The ongoing negotiations between government officials and the country’s lenders for revisions to the just-introduced NOME auctions can, as they stand, be interpreted in different ways.
From one vantage point, the lenders appear to be winning a roll out of electricity amount percentages for auctions to be staged in 2017. In this case, next year’s auctions, staged by main power utility PPC, will need to include an amount representing 12 percent of consumption in 2016 as well as a repeat of an amount offered in 2016 (8 percent of consumption).
According to PPC, this amount represents a disproportionately high percentage of lignite and hydropower production.
From another perspective, the negotiations seem positive for PPC as it looks like Greek government officials will gain the right to revise electricity amount percentages offered through the NOME auctions in the event that PPC exceeds its market share contraction targets.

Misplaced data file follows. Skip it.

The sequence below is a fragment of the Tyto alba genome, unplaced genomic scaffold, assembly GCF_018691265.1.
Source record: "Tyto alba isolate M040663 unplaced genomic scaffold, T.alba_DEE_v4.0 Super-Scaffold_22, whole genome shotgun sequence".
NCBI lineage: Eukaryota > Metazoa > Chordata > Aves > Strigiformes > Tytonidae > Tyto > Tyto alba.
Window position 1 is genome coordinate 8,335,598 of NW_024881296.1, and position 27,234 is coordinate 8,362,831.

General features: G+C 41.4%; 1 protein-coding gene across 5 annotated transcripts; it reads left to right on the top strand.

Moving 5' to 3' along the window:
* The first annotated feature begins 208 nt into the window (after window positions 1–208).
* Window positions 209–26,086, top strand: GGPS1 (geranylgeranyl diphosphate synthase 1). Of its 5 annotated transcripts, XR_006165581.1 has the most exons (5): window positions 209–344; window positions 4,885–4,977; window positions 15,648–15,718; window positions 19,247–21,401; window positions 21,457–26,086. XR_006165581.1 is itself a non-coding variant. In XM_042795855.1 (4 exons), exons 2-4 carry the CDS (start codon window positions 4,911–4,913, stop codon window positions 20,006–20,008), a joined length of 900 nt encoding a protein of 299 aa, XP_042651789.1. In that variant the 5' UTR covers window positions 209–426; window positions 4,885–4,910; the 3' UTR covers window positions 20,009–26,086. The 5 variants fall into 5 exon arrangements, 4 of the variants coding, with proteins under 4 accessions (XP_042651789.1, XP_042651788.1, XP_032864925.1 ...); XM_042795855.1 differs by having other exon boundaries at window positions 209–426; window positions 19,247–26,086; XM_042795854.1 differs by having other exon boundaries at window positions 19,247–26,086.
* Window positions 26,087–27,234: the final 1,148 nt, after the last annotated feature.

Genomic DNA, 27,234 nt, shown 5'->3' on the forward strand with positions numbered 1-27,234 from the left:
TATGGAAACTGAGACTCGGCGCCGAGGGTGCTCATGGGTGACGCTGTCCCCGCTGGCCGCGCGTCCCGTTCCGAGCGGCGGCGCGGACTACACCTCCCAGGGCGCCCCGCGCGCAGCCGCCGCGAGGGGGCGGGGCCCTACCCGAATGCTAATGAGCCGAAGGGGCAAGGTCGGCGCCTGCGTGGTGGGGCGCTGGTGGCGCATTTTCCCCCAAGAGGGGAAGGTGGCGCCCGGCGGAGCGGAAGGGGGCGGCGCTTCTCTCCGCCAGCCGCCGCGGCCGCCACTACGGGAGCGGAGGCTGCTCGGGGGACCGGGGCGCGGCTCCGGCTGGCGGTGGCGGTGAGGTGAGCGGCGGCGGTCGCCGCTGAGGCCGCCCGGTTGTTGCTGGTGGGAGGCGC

Practically speaking, if PPC carves out and places for sale, by March, through a tender, at least one subsidiary firm carrying a percentage of the utility’s clients, then a downward revision of the NOME auction electricity amounts will be feasible in June. RAE, the Regulatory Authority for Energy, is expected to assess the NOME data annually, every June.
In this sense, the NOME auction negotiations are keeping alive the prospect of PPC’s split-and-sale plan offering a share of its clients to rivals. The utility’s CEO Manolis Panagiotakis has said the plan will be carried out only if suitable provisions are offered though the bailout talks.
The NOME auctions, introduced in October, are intended to provide third parties with access to PPC’s low-cost lignite and hydropower sources as a measure to help break the utility’s market dominance.